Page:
There are four things I need to check and confirm to finish off my corset:
- What color/quality thread should I use? This one was fairly easy to figure out - most of the extant examples that I have seen use matching or very tonal (close to matching) sew thread. My stays are going to be ivory/cream-coloured, so my safest bet is an easy match. However... that being said, I kind of think that matching is boring. The plan for this corset now is to stitch it up with blue/green/pink silk thread!
- Almost all of the extant stays/corsets that I looked at (in a range between 1790 and 1830) are listed by the museum websites as stitched with silk thread, so that firmly establishes my thread quality.
- What type of boning/reinforcement should I use? Unfortunately (actually, fortunately, save the whales and all that), I don't have access to baleen. So... cable ties to the rescue! This is my least authentic material, but I'm not going to source real baleen, and while this German plastic boning has been reputed to be a good substitute, I have a package of cable ties in a drawer in my sewing room. How then should I place the boning?
- The corset below (c. 1820-30) has just cording in the back to reinforce the lacing. I don't really like how wobbly and bumpy that allows the back to be when the stays are laced up, so I would prefer to not go with that method.
|Corset, ca. 1820-1830, Kent State collections 1995.017.1349|
- Boning flanking the lacing holes is mentioned in Hüttner's Englische Miscellen, and can be seen in many of the examples I reviewed between1790 and 1830.
- If these stays seem too plain to me, I might cord them a bit. I found a great example at the MET (can you tell this is my fave museum? All those zoom-able photos!) that shows a bit of the interior-back. You can see what looks like wool yarn, poking out of the cording channels. This is exactly how trapunto is done - you have to leave those little end-loops pocking out to provide some ease to the stuffing.
|Stays, ca. 1790, V&A museum no. T.237-1983|
|Corset, ca. 1825-35, V&A museum no. T.27-1948|
- How should I finish the edges of the stays? Do I bind with self-fabric bias binding? What about twill tape? Or just turning the edges under and butting them against the lining? I found examples of all of these methods.
- Twill tape: this seemed to be really common 1820-1840. The tape was usually DTM (dyed-to-match, meaning the same color as the body fabric), but I found a very pretty example with contrasting twill tape binding at the MET (below-left). I also have seen this on older, transitional stays (below-right).
|Corset, ca. 1815-25, MET accession no. 2009.300.3229|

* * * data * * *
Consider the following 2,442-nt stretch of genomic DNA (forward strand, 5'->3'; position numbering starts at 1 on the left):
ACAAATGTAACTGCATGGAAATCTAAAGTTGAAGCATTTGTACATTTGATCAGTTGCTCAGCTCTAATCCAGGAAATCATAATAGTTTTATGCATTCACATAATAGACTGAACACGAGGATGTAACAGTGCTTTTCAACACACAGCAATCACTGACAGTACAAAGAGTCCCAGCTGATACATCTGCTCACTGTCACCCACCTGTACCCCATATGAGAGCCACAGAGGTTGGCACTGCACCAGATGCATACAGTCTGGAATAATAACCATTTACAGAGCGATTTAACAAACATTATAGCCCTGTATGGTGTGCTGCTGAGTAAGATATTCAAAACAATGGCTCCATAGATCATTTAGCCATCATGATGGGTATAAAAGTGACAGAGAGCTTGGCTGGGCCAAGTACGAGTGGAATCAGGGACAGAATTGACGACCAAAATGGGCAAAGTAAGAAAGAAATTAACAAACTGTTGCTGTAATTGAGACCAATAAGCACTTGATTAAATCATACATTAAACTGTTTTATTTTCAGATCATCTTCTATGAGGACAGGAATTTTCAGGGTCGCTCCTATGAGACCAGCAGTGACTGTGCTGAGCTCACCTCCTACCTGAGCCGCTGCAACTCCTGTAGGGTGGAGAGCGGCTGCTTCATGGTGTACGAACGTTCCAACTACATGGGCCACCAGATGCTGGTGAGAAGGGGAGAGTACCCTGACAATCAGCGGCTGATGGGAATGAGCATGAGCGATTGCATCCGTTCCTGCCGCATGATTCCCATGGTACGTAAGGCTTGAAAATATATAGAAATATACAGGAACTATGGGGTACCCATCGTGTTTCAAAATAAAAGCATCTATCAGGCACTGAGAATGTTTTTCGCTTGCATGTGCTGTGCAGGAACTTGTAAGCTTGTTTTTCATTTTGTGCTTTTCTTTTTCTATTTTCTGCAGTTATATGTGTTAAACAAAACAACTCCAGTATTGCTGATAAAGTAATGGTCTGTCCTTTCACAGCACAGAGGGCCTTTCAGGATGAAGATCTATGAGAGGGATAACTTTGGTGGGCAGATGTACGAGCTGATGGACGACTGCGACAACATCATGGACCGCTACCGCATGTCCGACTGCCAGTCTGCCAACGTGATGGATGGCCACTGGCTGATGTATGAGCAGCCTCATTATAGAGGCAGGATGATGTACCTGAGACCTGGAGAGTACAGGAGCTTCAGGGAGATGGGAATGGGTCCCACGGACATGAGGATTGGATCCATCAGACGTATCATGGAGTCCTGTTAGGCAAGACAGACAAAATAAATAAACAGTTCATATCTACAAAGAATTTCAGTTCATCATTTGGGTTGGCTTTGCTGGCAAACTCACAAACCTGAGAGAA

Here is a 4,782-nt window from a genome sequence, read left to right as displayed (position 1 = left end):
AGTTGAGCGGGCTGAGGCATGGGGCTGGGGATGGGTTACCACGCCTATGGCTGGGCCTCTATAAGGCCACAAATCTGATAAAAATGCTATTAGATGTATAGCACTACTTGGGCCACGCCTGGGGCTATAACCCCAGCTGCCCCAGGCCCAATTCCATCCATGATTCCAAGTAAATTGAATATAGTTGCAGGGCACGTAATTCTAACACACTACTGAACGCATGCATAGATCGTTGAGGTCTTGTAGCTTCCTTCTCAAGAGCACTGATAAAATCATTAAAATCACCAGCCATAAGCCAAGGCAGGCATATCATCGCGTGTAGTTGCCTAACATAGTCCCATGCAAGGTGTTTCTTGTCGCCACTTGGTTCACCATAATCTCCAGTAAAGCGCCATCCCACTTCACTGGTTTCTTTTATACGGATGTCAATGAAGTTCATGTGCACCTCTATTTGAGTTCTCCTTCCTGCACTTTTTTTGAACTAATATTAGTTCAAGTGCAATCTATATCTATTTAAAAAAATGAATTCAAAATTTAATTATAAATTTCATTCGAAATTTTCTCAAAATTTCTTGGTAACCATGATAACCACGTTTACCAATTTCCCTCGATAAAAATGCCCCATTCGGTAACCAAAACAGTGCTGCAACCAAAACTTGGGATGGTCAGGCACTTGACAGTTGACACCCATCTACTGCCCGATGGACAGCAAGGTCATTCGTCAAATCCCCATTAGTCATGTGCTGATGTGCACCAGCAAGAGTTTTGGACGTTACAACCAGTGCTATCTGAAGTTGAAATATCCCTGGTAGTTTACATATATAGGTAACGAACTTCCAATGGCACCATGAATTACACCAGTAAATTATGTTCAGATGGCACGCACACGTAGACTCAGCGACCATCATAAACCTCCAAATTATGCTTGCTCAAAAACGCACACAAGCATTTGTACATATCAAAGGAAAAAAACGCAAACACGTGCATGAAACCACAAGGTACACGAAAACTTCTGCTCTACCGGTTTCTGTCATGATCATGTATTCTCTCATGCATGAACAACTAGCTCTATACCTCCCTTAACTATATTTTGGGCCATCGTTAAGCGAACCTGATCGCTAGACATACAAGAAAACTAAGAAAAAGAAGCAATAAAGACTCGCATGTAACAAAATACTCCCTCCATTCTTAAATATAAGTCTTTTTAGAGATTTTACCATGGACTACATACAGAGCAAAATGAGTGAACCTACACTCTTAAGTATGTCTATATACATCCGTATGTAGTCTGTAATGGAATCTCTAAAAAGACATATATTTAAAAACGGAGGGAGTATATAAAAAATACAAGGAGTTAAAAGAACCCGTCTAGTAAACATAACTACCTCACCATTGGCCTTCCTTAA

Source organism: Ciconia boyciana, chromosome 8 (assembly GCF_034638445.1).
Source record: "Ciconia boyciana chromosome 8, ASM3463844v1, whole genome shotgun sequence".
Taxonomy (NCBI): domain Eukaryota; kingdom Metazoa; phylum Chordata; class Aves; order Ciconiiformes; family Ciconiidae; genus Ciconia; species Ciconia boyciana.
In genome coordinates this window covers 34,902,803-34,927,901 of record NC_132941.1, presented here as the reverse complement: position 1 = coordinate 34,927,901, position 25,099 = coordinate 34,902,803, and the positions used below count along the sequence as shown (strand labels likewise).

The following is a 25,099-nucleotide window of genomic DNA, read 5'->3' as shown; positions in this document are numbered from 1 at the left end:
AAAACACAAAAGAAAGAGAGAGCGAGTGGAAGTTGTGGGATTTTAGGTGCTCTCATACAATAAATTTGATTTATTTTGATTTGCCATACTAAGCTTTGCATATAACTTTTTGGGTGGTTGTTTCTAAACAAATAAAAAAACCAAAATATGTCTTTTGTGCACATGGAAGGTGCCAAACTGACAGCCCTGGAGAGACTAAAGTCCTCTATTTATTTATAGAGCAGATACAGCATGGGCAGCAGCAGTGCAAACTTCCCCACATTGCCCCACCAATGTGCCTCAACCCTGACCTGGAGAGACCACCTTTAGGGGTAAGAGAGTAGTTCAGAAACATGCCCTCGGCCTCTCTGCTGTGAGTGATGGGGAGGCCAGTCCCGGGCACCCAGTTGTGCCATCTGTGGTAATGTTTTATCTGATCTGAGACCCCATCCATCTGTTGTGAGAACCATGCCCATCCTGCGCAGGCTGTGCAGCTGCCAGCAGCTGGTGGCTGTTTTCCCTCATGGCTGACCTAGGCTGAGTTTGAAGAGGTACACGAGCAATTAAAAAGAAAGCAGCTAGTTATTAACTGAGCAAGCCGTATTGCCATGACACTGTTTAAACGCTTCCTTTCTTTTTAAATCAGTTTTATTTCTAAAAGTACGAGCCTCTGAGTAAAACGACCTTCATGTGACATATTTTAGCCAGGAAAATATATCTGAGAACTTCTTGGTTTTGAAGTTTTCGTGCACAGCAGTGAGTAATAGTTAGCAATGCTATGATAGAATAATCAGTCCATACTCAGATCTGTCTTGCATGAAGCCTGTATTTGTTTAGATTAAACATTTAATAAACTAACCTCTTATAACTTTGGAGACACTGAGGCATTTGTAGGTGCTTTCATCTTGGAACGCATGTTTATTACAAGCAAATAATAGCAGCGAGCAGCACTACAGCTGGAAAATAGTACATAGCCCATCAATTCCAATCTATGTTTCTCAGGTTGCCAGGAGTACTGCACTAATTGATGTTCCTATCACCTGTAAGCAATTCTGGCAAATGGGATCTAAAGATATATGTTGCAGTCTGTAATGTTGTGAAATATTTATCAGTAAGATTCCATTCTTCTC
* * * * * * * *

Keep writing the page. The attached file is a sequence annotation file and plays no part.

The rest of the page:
Note that the same twill tape as the binding
is used to secure the busk in its channel.
| Stays, ca. late 18th cent., MET accession no. C.I.41.94|
This tape is probably originally DTM.
- Self-fabric binding: this method was pretty common on the whole range of stays/corsets that I looked at. Sometimes the binding appeared to be cut on the bias, but sometimes it was clearly cut on the straight grain (nightmare for curves!)
- Faced edges: facing the edges with the lining (or just turning the fabric over the lining to finish) was definitely not the most common method of finishing the neck and hem edges, but I saw it on a few corsets. I don't think I'll go with this method, too much of a pain to press all the edges under before whipping the lining to them.
|Corset, ca. 1811, MET accession no. X.51.4.2|
This is one of only two corsets that I observed with that interesting button-flap securing the busk.
- What technique should I use for the lacing holes? Spiral lacing, I think. The Laced Angel made a great spreadsheet on Romantic Era (1820-35ish) corsets, and her research indicates that spiral-lacing and crisscross-lacing were pretty common at least by those dates. However, spiral-lacing is a bit older technique, and I haven't tried it yet, so I'd like to give it a go. Below you can see an example of both techniques, and Jen of Festive Attyre explains spiral lacing here.
- On the corsets I reviewed I saw a lot of bone eyelets, a good many stitched eyelets, and zero metal eyelets. Metal eyelets were more or less invented in 1827 (ref. Corsets and Crinolines, by Norah Waugh), so they definitely wouldn't have been around in 1810-15. I don't presently know of a resource for bone eyelets, or I would totally go with those (50x less stitching to be done!). Alas, I'll have to stitch them (unless any of my kind readers can point me in the direction of a bone eyelet supplier! I have been checking out bone ear gauges, but they don't have a proper lip under the eyelet to keep the fabric tucked under).
|Corset, ca. 1811, MET accession number X.51.4.2|
See how the lacing holes are all off-balance?
With holes closer-together at the top and bottom?
That indicates spiral lacing.
|The lacing holes on this example are exactly symmetrical,|
indicating crisscross-lacing (not the technical term.)
Now I am off to finally cut out and baste up my new stays in final fabric. I leave you with a sketch of possible cording patterns (nothing super period-correct, just a product of doodling away while watching Sherlock, which is awesome.)